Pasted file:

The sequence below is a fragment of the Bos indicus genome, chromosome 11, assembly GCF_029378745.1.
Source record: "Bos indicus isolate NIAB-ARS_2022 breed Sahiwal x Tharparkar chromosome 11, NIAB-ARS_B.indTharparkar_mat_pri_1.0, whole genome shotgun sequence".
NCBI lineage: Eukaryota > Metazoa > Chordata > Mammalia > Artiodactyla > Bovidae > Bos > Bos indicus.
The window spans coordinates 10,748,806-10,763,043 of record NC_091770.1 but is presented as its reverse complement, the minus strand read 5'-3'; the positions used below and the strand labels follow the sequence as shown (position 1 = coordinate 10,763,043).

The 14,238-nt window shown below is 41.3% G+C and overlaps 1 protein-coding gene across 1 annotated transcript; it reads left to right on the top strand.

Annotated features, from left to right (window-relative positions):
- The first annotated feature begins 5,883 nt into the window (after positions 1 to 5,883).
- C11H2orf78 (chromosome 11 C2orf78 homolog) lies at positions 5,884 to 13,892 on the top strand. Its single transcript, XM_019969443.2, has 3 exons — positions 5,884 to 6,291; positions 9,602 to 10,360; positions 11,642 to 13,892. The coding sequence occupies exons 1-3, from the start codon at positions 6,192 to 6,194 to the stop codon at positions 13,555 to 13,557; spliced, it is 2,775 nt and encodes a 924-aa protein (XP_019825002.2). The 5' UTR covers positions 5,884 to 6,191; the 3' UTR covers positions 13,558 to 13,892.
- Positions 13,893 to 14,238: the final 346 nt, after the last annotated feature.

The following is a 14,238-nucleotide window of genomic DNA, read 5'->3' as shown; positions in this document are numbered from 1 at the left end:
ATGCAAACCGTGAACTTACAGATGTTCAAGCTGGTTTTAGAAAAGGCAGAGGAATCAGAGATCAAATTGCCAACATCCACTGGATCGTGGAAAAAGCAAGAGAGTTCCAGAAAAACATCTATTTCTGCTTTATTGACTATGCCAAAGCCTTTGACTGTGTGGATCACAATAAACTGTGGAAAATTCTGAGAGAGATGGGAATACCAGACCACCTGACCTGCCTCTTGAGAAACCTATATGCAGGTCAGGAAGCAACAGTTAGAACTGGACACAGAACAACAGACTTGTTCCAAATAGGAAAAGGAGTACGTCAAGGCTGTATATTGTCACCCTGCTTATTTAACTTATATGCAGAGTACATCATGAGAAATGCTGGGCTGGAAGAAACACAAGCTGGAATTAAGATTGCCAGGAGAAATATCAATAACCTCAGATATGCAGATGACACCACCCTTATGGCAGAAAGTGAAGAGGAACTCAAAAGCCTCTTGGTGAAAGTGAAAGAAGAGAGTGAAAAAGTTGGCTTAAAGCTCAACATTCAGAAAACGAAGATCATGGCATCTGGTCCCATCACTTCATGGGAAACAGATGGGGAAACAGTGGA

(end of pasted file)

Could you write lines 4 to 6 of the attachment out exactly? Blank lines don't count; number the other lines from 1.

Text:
The window spans coordinates 10,748,806-10,763,043 of record NC_091770.1 but is presented as its reverse complement, the minus strand read 5'-3'; the positions used below and the strand labels follow the sequence as shown (position 1 = coordinate 10,763,043).

The 14,238-nt window shown below is 41.3% G+C and overlaps 1 protein-coding gene across 1 annotated transcript; it reads left to right on the top strand.

Annotated features, from left to right (window-relative positions):